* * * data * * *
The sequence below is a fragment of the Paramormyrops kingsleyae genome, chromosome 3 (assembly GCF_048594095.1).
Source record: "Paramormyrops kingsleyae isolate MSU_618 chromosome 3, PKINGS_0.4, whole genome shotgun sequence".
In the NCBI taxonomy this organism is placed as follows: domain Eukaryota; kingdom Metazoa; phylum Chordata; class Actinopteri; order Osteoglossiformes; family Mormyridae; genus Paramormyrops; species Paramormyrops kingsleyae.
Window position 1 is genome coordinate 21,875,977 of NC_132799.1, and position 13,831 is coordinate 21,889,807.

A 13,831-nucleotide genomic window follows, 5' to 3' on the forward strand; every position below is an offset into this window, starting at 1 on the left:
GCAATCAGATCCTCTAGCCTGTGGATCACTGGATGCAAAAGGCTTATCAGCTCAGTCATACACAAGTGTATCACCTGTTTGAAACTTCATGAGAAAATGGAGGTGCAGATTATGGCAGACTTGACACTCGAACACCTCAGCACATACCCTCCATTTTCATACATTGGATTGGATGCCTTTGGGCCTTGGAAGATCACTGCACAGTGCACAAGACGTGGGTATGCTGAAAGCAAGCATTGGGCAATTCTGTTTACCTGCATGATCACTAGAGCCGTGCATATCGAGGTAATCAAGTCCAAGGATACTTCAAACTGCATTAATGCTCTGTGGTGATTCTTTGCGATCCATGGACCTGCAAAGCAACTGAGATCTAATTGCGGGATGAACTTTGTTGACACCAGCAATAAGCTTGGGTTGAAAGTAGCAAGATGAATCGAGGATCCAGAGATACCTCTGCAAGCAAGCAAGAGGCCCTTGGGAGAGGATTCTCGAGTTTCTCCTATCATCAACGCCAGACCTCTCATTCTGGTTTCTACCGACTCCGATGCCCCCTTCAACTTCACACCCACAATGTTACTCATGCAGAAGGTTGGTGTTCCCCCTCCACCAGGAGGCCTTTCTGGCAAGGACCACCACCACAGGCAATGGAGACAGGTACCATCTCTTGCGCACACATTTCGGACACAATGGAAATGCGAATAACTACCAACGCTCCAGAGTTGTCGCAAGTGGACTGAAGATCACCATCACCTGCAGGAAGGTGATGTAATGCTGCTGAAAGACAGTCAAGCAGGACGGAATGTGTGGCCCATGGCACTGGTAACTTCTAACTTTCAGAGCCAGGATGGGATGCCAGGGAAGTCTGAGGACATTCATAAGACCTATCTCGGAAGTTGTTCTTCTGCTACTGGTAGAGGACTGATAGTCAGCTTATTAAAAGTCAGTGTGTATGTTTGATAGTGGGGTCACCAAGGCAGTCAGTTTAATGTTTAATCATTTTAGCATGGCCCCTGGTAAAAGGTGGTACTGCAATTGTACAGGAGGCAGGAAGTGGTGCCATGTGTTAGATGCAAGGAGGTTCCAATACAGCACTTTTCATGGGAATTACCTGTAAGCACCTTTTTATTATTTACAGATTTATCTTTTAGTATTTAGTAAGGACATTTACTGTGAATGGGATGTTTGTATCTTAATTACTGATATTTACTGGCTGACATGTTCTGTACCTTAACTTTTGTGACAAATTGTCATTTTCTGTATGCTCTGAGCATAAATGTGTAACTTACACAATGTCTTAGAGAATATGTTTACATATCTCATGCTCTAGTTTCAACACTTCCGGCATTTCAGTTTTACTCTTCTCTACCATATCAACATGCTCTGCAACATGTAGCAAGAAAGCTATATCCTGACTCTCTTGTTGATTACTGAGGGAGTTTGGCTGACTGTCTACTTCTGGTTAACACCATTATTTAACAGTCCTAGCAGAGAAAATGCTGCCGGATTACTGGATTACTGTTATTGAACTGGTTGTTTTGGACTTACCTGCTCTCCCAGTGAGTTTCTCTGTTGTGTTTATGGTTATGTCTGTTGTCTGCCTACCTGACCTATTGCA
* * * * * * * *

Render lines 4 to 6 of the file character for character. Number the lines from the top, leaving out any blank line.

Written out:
Window position 1 is genome coordinate 21,875,977 of NC_132799.1, and position 13,831 is coordinate 21,889,807.

A 13,831-nucleotide genomic window follows, 5' to 3' on the forward strand; every position below is an offset into this window, starting at 1 on the left:
GCAATCAGATCCTCTAGCCTGTGGATCACTGGATGCAAAAGGCTTATCAGCTCAGTCATACACAAGTGTATCACCTGTTTGAAACTTCATGAGAAAATGGAGGTGCAGATTATGGCAGACTTGACACTCGAACACCTCAGCACATACCCTCCATTTTCATACATTGGATTGGATGCCTTTGGGCCTTGGAAGATCACTGCACAGTGCACAAGACGTGGGTATGCTGAAAGCAAGCATTGGGCAATTCTGTTTACCTGCATGATCACTAGAGCCGTGCATATCGAGGTAATCAAGTCCAAGGATACTTCAAACTGCATTAATGCTCTGTGGTGATTCTTTGCGATCCATGGACCTGCAAAGCAACTGAGATCTAATTGCGGGATGAACTTTGTTGACACCAGCAATAAGCTTGGGTTGAAAGTAGCAAGATGAATCGAGGATCCAGAGATACCTCTGCAAGCAAGCAAGAGGCCCTTGGGAGAGGATTCTCGAGTTTCTCCTATCATCAACGCCAGACCTCTCATTCTGGTTTCTACCGACTCCGATGCCCCCTTCAACTTCACACCCACAATGTTACTCATGCAGAAGGTTGGTGTTCCCCCTCCACCAGGAGGCCTTTCTGGCAAGGACCACCACCACAGGCAATGGAGACAGGTACCATCTCTTGCGCACACATTTCGGACACAATGGAAATGCGAATAACTACCAACGCTCCAGAGTTGTCGCAAGTGGACTGAAGATCACCATCACCTGCAGGAAGGTGATGTAATGCTGCTGAAAGACAGTCAAGCAGGACGGAATGTGTGGCCCATGGCACTGGTAACTTCTAACTTTCAGAGCCAGGATGGGATGCCAGGGAAGTCTGAGGACATTCATAAGACCTATCTCGGAAGTTGTTCTTCTGCTACTGGTAGAGGACTGATAGTCAGCTTATTAAAAGTCAGTGTGTATGTTTGATAGTGGGGTCACCAAGGCAGTCAGTTTAATGTTTAATCATTTTAGCATGGCCCCTGGTAAAAGGTGGTACTGCAATTGTACAGGAGGCAGGAAGTGGTGCCATGTGTTAGATGCAAGGAGGTTCCAATACAGCACTTTTCATGGGAATTACCTGTAAGCACCTTTTTATTATTTACAGATTTATCTTTTAGTATTTAGTAAGGACATTTACTGTGAATGGGATGTTTGTATCTTAATTACTGATATTTACTGGCTGACATGTTCTGTACCTTAACTTTTGTGACAAATTGTCATTTTCTGTATGCTCTGAGCATAAATGTGTAACTTACACAATGTCTTAGAGAATATGTTTACATATCTCATGCTCTAGTTTCAACACTTCCGGCATTTCAGTTTTACTCTTCTCTACCATATCAACATGCTCTGCAACATGTAGCAAGAAAGCTATATCCTGACTCTCTTGTTGATTACTGAGGGAGTTTGGCTGACTGTCTACTTCTGGTTAACACCATTATTTAACAGTCCTAGCAGAGAAAATGCTGCCGGATTACTGGATTACTGTTATTGAACTGGTTGTTTTGGACTTACCTGCTCTCCCAGTGAGTTTCTCTGTTGTGTTTATGGTTATGTCTGTTGTCTGCCTACCTGACCTATTGCA